Advertisement

Ukraine war increases greenhouse gas emissions, study says

Fires burn in the aftermath of a Russian rocket attack in Ukraine's Dnipro region Jan. 8. A study released Friday suggests Russia's war on Ukraine has caused significant greenhouse gas emissions. The study suggests that GHG emissions from Ukraine's territory during the 1.5-year period exceeded the annual emissions of some European countries, such as Austria, Portugal, and Hungary. Photo handout courtesy of Dnipropetrovsk Regional State Administration/EPA-EFE

Jan. 19 (UPI) -- A new study released Friday suggests that during a one-and-a-half year period, Russia's war on Ukraine exceeded the annual greenhouse gas emissions of European nations such as Austria, Portugal and Hungary.

The research team was led by Rostyslav Bun of Ukraine's Luviv Polytechnic National University and WBS University in Poland and includes co-author Dr. Tomohiro Oda from the Universities Space Research Association.

The research paper was published in the journal Science of the Total Environment.

The research scientists said their paper focused on emissions processes due to wartime activities that may not be covered in official national reporting.

"The sum of such 'unaccounted' for emissions of carbon dioxide, methane, and nitrous oxide for 18 months of the war in Ukraine is, by our first-order estimate, 77 MtCO2-eq. (relative uncertainty estimated at 22 %, 95 % confidence interval)," the researchers wrote. "These emissions are greater than the annual total GHG emissions of Austria, Portugal or Hungary."

Firefighters battle flames after Russia's drones attacks in Kyiv, Ukraine, on Dec. 19, 2022. File Photo courtesy of State Emergency Service of Ukraine
Firefighters battle flames after Russia's drones attacks in Kyiv, Ukraine, on Dec. 19, 2022. File Photo courtesy of State Emergency Service of Ukraine

Researchers said the study focused on "the latest additional emissions caused by: missile launches and projectile firings and explosions; the use of petroleum products by military vehicles; fires at oil depots; fires in buildings and industrial infrastructure; fires in forests and on agricultural lands; and the destruction of wooden constructions."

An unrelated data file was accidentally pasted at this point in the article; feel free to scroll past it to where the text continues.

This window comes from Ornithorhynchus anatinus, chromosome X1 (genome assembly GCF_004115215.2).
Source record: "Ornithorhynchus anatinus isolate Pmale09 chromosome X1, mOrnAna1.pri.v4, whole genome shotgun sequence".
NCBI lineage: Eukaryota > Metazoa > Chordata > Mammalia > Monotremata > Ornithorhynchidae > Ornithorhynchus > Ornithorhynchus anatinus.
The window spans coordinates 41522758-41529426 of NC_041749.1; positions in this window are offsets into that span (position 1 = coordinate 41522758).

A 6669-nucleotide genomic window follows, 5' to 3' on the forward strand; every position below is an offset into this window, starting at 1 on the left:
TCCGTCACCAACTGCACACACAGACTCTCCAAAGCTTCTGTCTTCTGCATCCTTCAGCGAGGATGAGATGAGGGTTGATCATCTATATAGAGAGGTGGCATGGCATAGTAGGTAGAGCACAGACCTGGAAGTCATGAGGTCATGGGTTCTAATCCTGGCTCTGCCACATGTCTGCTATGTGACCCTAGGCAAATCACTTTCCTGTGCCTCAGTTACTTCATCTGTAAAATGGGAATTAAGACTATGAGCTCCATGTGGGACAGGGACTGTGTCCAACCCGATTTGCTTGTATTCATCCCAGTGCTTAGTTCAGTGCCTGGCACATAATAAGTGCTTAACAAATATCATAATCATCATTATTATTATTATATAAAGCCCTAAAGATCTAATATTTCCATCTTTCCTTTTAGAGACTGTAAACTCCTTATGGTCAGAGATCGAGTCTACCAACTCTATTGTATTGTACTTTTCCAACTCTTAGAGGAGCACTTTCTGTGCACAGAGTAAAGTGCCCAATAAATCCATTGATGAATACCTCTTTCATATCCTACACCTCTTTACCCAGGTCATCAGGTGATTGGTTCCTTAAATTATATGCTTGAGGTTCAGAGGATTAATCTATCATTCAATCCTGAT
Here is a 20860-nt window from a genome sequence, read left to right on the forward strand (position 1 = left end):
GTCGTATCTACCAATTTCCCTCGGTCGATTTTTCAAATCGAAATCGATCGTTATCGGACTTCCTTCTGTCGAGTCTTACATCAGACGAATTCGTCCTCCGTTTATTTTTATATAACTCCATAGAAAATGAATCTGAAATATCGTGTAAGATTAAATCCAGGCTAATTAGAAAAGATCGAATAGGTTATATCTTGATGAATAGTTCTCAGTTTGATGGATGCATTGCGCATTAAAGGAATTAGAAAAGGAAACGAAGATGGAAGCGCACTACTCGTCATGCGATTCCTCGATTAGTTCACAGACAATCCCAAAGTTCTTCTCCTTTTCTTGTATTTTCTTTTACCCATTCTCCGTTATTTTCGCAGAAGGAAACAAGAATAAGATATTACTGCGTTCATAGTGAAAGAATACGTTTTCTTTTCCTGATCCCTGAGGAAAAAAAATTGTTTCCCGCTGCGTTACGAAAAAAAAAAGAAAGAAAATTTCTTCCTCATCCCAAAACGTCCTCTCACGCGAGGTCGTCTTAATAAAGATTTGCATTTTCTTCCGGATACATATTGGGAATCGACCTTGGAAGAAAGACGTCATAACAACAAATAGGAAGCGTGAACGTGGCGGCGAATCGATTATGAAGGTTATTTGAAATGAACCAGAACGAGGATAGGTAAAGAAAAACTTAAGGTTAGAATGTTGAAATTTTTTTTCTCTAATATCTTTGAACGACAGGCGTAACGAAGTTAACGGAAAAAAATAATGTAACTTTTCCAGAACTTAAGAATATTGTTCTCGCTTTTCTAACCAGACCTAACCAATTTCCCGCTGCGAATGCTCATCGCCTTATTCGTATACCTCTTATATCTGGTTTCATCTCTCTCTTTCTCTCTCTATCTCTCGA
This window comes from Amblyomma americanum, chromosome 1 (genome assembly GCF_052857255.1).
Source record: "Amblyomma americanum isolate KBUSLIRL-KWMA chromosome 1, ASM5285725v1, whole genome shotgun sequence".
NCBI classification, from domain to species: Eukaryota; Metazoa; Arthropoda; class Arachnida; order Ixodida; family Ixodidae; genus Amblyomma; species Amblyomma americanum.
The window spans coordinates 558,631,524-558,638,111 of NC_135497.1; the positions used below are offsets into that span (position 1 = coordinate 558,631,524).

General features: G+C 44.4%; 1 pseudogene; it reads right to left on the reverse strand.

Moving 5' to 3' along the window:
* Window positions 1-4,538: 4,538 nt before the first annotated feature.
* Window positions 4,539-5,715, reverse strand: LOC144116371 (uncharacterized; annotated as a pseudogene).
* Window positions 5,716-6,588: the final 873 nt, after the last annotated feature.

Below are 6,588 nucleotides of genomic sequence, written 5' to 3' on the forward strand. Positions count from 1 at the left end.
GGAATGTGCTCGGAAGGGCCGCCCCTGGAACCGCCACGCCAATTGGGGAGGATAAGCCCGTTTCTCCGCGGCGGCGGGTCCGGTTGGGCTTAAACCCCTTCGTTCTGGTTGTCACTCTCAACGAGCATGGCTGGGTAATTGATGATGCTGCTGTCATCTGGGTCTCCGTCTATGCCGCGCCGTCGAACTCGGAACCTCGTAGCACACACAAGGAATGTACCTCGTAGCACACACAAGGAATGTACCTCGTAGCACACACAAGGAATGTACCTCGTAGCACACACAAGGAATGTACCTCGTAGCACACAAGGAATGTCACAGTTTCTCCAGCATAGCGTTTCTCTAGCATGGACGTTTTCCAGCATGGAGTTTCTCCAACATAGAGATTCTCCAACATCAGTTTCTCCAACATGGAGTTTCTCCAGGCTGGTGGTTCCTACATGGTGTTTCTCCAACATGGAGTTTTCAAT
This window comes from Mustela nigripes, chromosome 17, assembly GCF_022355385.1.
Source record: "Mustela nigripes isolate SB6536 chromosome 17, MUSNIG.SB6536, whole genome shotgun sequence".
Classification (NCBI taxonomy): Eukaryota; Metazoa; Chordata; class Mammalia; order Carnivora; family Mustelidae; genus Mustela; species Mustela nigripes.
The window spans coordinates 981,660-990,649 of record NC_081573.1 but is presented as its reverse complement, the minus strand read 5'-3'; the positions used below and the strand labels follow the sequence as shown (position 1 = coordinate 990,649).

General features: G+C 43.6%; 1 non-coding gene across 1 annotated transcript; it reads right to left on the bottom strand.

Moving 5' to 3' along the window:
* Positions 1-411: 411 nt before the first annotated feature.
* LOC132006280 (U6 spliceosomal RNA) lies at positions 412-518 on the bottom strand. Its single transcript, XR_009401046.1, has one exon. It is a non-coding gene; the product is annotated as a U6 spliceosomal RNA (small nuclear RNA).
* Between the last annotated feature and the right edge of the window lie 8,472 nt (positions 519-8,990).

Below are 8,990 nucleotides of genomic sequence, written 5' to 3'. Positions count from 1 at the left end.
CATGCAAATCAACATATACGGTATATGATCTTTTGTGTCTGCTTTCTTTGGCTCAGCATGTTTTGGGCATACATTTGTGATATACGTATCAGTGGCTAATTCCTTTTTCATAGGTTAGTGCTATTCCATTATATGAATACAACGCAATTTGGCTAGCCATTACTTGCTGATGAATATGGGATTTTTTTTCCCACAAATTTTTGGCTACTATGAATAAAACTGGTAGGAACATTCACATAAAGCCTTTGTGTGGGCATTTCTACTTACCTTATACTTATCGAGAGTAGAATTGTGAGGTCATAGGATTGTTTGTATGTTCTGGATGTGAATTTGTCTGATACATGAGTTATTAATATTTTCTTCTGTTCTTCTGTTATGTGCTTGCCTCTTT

"On the one hand, in many sectors of human activity in Ukraine, emissions substantially decreased in 2022 (from public power and heat production, metallurgy, transport, the commercial and residential sectors, and others)," the study said. "

Firefighters conduct work while Smoke rises from a building after it was attacked by Russian suicide drones in Kyiv, Ukraine, Oct. 17, 2022. A study published Friday said the war has generated significant greenhouse gas emissions. File Photo by Vladyslav Musiienko /UPI
Firefighters conduct work while Smoke rises from a building after it was attacked by Russian suicide drones in Kyiv, Ukraine, Oct. 17, 2022. A study published Friday said the war has generated significant greenhouse gas emissions. File Photo by Vladyslav Musiienko /UPI

At the same time, emissions related to refugees and internally displaced persons have increased, and even larger additional emissions are expected in the future because of the reconstruction of Ukraine.

The study said Russia and Ukraine are both significant sources of greenhouse gas emissions and in 2020 were the 4th and 33rd largest emitting countries, respectively.

They concluded by saying the increased emissions should not considered Ukraine's responsibility and should instead be attributed to Russia, the "aggressor country."

But regardless of responsibility, they wrote, these war-related untracked emissions "are currently entering the atmosphere, and the international community, scientists, and policy makers should be aware of this problem and its magnitude."